Friday, April 30, 2010


The following is the first of four parts of the "Dumpster Vs. Vessel" article I wrote during this past month. In the beginning of the writing process, I was focusing on "dumpsters." My friend, Susie, visit her and look at her amazing photos, mentioned the fact that we are "vessels". Because of her input, the writing shifted a bit. [She will also be mentioned specifically in part 2.] Overall, I hope you will find this series both challenging and enjoyable ... and proof once again that with God anything is possible. Thanks. CJ

AS a child and young person, headed towards adulthood, I was one angry mess. Filled with rage. Ready t
o fight at any given moment. Raised in abuse and neglect, overwhelmed with family responsibility. Making it a day at a time, but having very little hope. I watched the kids around me at school and in the neighborhoods, saw the care parents gave them, the "normality" of their lives, and was totally swamped by jealousy towards them and hatred towards my family -- my parents for the abuse, my sisters for the constant care I was expected to give them. I felt thoroughly overwhelmed by life, buried in heaviness. Believed that, for some unknown reason, I was being picked on, rejected, excluded, despised.

There was something that I didn't understand then. I do now.

We all are dumpsters. “Mansion-style” dumpsters – good people filled with the best possible garbage imaginable – mostly really good socially acceptable stuff – hidden in carefully covered containers, nearly invisible. Or, on the other hand, “Slum-style” dumpsters filled to overflowing with scuzzy, stinky garbage.

However, there is something we don’t generally think about. A valuable item may be buried in the dumpster among the trash ... necklace, coins, diamond ring, lovely pottery. Either accidentally or purposely tossed; never expected to be seen again.

Even when gems are not seen as folks gaze intently at the surface of the trash or dig through it -- dumpster diving -- they may, eventually, be revealed, and their wealth truly appreciated.

Unknown to me at the time, my Heavenly Father, Whom I knew only in passing, planted so
me lovely gems in my "dumpy" life with His specific purpose in mind. Of the many, I recall four special ones with great joy and appreciation.

Monday, April 19, 2010


Knowing this topic was coming along, my brain entered that field — and frustration and fear took over. I'm usually just not so sure that self-control is well exhibited by me, even after all these years of walking with the Lord. MAYBE I can squelch the knee-jerk response to an event or a person that would reveal a true LACK of self-control, but that's not the real godly quality. For instance, when someone cuts in front of me in traffic and I choose to not rear-end them or scream at them, that's not so much self-control as it is trying to remember that my license plate has a God-oriented message and I don't want to embarrass Him [of course].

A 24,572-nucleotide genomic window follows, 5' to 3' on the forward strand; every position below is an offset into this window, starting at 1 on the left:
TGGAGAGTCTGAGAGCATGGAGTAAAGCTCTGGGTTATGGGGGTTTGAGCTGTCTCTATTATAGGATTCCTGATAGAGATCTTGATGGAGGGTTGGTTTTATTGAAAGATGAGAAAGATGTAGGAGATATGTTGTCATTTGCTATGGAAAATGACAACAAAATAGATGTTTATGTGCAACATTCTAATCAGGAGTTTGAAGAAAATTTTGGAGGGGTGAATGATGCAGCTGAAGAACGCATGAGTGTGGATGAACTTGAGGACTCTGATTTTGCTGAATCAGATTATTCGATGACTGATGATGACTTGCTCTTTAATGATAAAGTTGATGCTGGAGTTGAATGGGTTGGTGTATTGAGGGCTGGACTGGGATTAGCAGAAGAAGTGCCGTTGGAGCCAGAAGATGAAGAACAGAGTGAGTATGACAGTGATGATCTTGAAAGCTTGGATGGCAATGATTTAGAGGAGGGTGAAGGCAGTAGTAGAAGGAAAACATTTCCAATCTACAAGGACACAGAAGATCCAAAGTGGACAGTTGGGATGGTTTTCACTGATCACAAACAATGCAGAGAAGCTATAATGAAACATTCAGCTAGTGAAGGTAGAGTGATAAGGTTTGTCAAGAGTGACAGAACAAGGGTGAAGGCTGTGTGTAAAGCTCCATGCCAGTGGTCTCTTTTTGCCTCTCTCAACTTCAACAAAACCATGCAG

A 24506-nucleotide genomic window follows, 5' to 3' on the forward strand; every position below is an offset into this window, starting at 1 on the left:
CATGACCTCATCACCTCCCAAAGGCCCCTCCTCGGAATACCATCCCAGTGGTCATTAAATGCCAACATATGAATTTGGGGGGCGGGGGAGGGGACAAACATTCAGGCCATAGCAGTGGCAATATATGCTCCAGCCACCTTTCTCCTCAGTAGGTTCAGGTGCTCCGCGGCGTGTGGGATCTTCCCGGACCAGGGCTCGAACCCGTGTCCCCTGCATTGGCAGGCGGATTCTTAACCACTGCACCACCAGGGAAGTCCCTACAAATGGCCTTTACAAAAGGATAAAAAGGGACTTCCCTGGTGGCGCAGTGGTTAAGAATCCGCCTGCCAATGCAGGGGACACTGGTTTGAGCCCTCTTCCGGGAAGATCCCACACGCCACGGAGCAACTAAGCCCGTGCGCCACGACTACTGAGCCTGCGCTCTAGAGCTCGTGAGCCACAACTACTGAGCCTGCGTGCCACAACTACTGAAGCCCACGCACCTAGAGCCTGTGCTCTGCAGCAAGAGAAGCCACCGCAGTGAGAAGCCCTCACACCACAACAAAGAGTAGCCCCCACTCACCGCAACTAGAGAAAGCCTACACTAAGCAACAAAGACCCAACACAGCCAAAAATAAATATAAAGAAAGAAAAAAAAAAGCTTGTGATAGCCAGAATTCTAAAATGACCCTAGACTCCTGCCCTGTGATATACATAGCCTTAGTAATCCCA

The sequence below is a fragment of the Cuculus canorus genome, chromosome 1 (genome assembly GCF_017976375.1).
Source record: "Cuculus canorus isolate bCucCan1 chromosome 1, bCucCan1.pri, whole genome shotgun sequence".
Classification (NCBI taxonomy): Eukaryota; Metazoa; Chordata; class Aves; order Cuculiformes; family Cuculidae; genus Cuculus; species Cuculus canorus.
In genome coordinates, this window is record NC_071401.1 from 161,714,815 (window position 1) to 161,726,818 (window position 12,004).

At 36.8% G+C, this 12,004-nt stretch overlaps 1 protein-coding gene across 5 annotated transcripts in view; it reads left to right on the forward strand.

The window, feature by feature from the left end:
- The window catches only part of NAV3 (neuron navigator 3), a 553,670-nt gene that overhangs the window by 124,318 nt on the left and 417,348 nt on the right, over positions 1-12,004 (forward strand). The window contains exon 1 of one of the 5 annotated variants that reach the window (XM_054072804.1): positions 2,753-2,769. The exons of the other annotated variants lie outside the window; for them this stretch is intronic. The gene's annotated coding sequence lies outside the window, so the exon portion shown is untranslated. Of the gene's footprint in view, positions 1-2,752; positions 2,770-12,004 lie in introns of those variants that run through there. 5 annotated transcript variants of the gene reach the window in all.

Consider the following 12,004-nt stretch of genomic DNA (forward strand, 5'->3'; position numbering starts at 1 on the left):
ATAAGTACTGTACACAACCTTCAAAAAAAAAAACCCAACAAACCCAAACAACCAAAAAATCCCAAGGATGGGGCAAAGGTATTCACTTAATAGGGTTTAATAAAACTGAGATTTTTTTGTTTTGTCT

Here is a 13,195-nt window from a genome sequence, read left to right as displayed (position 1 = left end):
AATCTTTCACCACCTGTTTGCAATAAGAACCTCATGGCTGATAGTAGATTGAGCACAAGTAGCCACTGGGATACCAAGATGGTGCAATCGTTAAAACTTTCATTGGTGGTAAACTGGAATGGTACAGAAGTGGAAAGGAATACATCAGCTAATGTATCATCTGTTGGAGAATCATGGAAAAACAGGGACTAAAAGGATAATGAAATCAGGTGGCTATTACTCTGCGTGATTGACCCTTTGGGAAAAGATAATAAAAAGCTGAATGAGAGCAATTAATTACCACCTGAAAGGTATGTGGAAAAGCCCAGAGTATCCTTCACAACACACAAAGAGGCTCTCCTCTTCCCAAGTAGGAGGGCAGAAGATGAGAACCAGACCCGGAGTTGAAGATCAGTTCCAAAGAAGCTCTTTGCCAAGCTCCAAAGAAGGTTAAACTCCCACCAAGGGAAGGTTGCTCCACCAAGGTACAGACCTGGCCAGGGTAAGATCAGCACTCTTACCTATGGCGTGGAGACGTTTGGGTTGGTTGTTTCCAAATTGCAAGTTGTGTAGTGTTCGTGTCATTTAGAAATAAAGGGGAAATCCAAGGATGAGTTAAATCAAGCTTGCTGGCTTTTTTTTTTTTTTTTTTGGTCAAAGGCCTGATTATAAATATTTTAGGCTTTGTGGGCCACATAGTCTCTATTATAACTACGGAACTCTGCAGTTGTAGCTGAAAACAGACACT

When I'm fasting, self-control can be a problem. The best way to avoid temptation to momentarily break the fast or make a seriously wrong food choice -- creme brule, for instance, or a pile of M&Ms -- is to not go to any location that has those tempting items. But, that's not true self-control. REAL self-control would be if I went to Panera or Olive Garden or Taco Bell and sat there letting the food be passed by me, their lovely sights and odors encompassing me, and I could look on calmly and sip water. Quite possibly my reaction would be to tackle someone and grab the food as it dropped towards the ground. The safest way to handle this is to sit in my home office, my brain and fingers moving so I can keep myself distracted from those goodies.

My husband and I were lying in bed recently, headed towards sleep, and I brought this topic up. He said, "Well, since I've been out of work, you've had self-control, and not been out shopping for things we don't need. Right?" That's not self-control; that's facing reality. [He's been out of his career-based job for over 1-1/2 years -- only God, through our church and friends and side jobs, has kept us from going under.]

So, honestly, it's easier to try for “others-control” and keep the atmosphere livable and comfortable than it is to deal with the various aspects of self-control. Not that that's a life-style my Heavenly Father would allow me to promote, but, overall, it really IS easier, doncha think?

To see more posts on Self-Control go to blog carnival

Saturday, April 17, 2010


The first time we went to Uganda, January, 1991, was to check out the country to which we felt God was leading us. Unfortunately, our original plan, to leave in early December, 1990, fell through. We shifted the departing date a couple of times, and ended up scheduling it for mid-January ... which, unexpectedly, turned out to be two days after the first Gulf War began. We left Omaha with eighteen boxes and pieces of luggage: eleven boxes of materials a local ministry had collected from a number of churches -- shoes, clothes, books, small tools, and even a trumpet -- and seven supplied by us, items we had collected or purchased, including toiletries, OTC drugs, school supplies, lots and lots of twin-sized sheets for orphanages, paint brushes and paint rollers, and M&Ms, granola bars, and small fruit cups. On top of that, we had our own clothing. Overall, lots and lots of stuff.

We did fine -- from Omaha to St. Louis, that is. But when we reached JFK in New York, because of the war, everything fell apart. Too many details to hit, but the final result was that we reached Uganda two and a half days late, and, although we left home with eight hundred dollars, we reached Entebbe with forty-seven dollars and change. To leave Uganda we needed forty dollars for airport exit tax, which we automatically set aside in Dave's wallet ... so that meant we really had only seven dollars for our five-week stay. Talk about intense... and downright scary!

God brought us through in many ways, one miracle after another. However, one always stands out for me.

Three days after we arrived, I was asked to put a library together for the orphanage in Kampala where we were helpi
ng. I asked a Ugandan lady to sort through the three hundred books in the evening and I'd come back in the morning and take on the job.

When I walked in, she had several stacks in her room -- yep, she also slept there -- piles of text books, fiction, non-fiction, and Bibles. Many, many Bibles.